New Braunfels Herald Zeitung, January 11, 2007

New Braunfels Herald Zeitung

January 11, 2007

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Issue date: Thursday, January 11, 2007

Pages available: 14

Previous edition: Wednesday, January 10, 2007

Next edition: Friday, January 12, 2007

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Publication name: New Braunfels Herald Zeitung

Location: New Braunfels, Texas

Pages available: 326,749

Years available: 1952 - 2013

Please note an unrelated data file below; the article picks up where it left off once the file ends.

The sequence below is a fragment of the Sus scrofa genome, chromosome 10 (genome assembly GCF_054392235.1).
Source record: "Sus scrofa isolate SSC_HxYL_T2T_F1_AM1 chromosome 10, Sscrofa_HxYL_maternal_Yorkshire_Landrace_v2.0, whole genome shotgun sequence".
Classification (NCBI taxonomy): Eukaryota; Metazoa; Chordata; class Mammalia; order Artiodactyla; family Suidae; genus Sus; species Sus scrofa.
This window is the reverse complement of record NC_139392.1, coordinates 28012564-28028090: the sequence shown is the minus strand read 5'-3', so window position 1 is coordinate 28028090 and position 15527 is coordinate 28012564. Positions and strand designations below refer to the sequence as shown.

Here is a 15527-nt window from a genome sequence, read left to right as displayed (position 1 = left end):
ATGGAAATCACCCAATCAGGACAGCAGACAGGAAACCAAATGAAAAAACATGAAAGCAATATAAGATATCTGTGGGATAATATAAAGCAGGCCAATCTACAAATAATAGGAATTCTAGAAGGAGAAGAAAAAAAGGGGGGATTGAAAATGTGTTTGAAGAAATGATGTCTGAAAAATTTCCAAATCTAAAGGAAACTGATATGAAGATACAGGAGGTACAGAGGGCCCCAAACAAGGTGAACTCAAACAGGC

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New Braunfels Herald Zeitung (Newspaper) - January 11, 2007, New Braunfels, Texas  IT THURSDAY, JANUARY 11,2007 Herald Zeitung SPORTS SOCCER Area soccer teams begin seasons in tournaments at New Braunfels, Smithson Valley. Page 5A NEWS SOPHIENBURG Group of youngsters tried to buy Coffee Pot Cafe, only to learn it was condemned. Page 8A immmmmmmmmSi Ap Newspaper of the Year mmammmmamammmBmammanmm Serving New Braunfels and Comal County since 1852. Vol. 147, No. 47 14 pages, 2 sections CLICK 5O0 www: herald-zeitunq.com i a1 Mostly cloudy High Low 68 61 Details .... 1B DEAR ABBY 3B CLASSIFIEDS 4B COMICS 2B CROSSWORD 2B FORUM 4A OBITUARIES 3A SPORTS 5A TV GRIDS 3B Dozens turn out to discuss quarry qualms By Jessica Sanders Staff Writer Katie Stout is afraid that blasting from local quarries might do more than shake the foundation of her home. Stout, a resident of the Shadow Hills subdivision, said her home is built over caverns, a situation mat makes her especially wary of blasting Officials say blasting poses no threat to homes from three nearby quarries. "I'm in a situation where we can hear the echo from the caverns underneath when there's blasting," she said. "That's scary." Stout was one of about 100 Comal County residents who packed Oak- Run Sixth Grade Center on Wednesday for a public meeting called by county commissioners. During the meeting, representatives from Cemex, Chemical Lime and Martin Marietta quarries addressed residents' concerns about dust, blast- ing noise and vibrations. Dairell Brownlow, director of geology at Cemex, said there is no scientific evidence or history of any quarry operation causing caverns to cave in. Me also said most residents were concerned about "air blasts," or the sound that comes from blasting. "Every shot that we've ever made has been monitored," he said. "Air blasts have no effect on the ground, only things above the ground." Vibrations, which can cause damage to buildings, are monitored by local quarries and by the Texas Commission for Environmental Quality. See QUARRY, Page 7A Last run Photos by DAVID INGRAM/Herald-Zeitung New Braunfels Fire Department Battalion Chief Don Zercher works on bills in his bedroom/office at Station 1 on Wednesday afternoon. He retires Jan. 31 after more than 32 years at the department. Longtime firefighter prepares to hang up his hat on Jan. 31 By Jessica Sanders Staff Writer New Braunfels Fire Department Battalion Chief Don Zercher won't deny that he's a lucky man. "I'm lucky to have a good job," Zercher said with a sly smile. Zercher, who is retiring Jan. 31, said he's experienced many blessings during his career with the New Braunfels Fire Department. However, the firefighters at Station 1 insist that their chief's fortune is almost supernatural. "Never gamble or make a bet against the guy - not that firemen gamble," said Robert Stephenson, an engineer with the New Braunfels Fire Department. "I think he actually owns a rabbit's foot." Though he would not disclose the specifics of Zercher's luck, Stephenson said that he will not miss losing moneys to the chief. However, after working with him for 10 years, he said he will miss Zercher around the fire-house. "He's capable of being a boss and also a friend," Stephenson said. "We've gone fishing together, but I've also gotten written up." Firefighter Andy Muller, who has worked with Zercher for about a year, said he considers the chief a father figure. "I think, as a chief, he looks out for all of us," he said. Zercher, 54, spent more than 32 years with the fire department, but said he hadn't planned on becoming a firefighter. See FIREFIGHTER, Page 7A New Braunfels Fire Department Battalion Chief Don Zercher retires Jan. 31. House votes to raise minimum wage WASHINGTON (AP) - The Democratic-controlled House voted Wednesday to increase the federal minimum wage to $7.25 an hour, bringing America's lowest-paid workers a crucial step closer to their first raise in a decade. The vote was 315-116, with more than 80 Republicans joining Democrats to pass it. "You should not be relegated to poverty if you work hard and play by the rules," said House Majority Leader Steny Hoyer, D-Md. The bill was the second measure passed since Democrats took control of the House, ending more than a decade of Republican rule. The measure, which now goes to the Senate, would raise the federal wage floor by $2.10 from its current rate. Senate Democratic leaders already have signaled they will accept changes designed to shield small businesses from adverse consequences of higher labor costs. See WAGE, Page 6A How they voted How did area congressmen vote on HF) 2, the minimum wage bill, which passed 315-116? L. Smith (R-Dist. 21) � C. Rodriguez (D-Dist 23) � LDoggett(D-Dist. 25) � H.Cuellar (D-Dist. 28) � Bush to send 21,500 more troops to Iraq George W. Bush WASHINGTON (AP) - President Bush acknowledged for the first time Wednesday that he erred by not ordering a military buildup in Iraq last year and said he was increasing U.S. troops by 21,500 to quell the country's near-anarchy. "Where mistakes have been made, the responsibility rests with me," Bush said. The buildup puts Bush on a collision course with the new Democratic Congress and pushes the American troop presence in Iraq toward its highest level. It also runs counter to widespread anti-war passions among Americans and the advice of some top generals. In a prime-time address to the nation, Bush pushed back against the Democrats' calls to end the unpopular war. He said that "to step back now would force a collapse of the Iraqi government, tear that country apart and result in mass killings on an unimaginable scale." "If we increase our support at litis crucial moment and help the Iraqis break the current cycle of violence, we can hasten the day our troops begin coming home," Bush said. But he braced Americans to expect more U.S. casualties for now and did not specify how long the additional troops would stay. In addition to extra U.S. forces, the plan envisions Iraq's committing 10,000 to 12,000 more troops to secure Baghdad's neighborhoods - and taking the lead in military operations. Even before Bush's address, the new Democratic leaders of Congress emphasized their opposition to a buildup. "This is the third time we are going down this path. Two times this has not worked," House Speaker Nancy Pelosi, D-Calif., said after meeting with the president. "Why are they doing this now? That question remains." There was criticism from See BUSH, Page 6A COMINGSUNDAY Tasty art The 27th annual Dinner with the Arts features singing, dancing and a look back at a year of artistic contributions. Trial of man accused of indecency continues Staff Reports Jury deliberation will continue today in the trial of a 64-year-old Somerset man accused of indecency with local child. The jury retired at 4:15 p.m. Wednesday to consider the charge Lawrence David Hernandez of indecency with a child by contact. 207th District Court Judge Jack Robison allowed jurors to break at about 6 p.m. Wednesday. Comal County Criminal District Attorney Dib Waldrip said that 1 lernan-dez is accused of touching his granddaughter inappropriately on June 29,2005. The child, a New Braunfels resident, was 8 at the time. Waldrip said the alleged incident occurred in New Braunfels. Hernandez has been registered as a sex offender since 2003 for two counts of attempting to commit an act of indecency with a child. 0856825000011 ;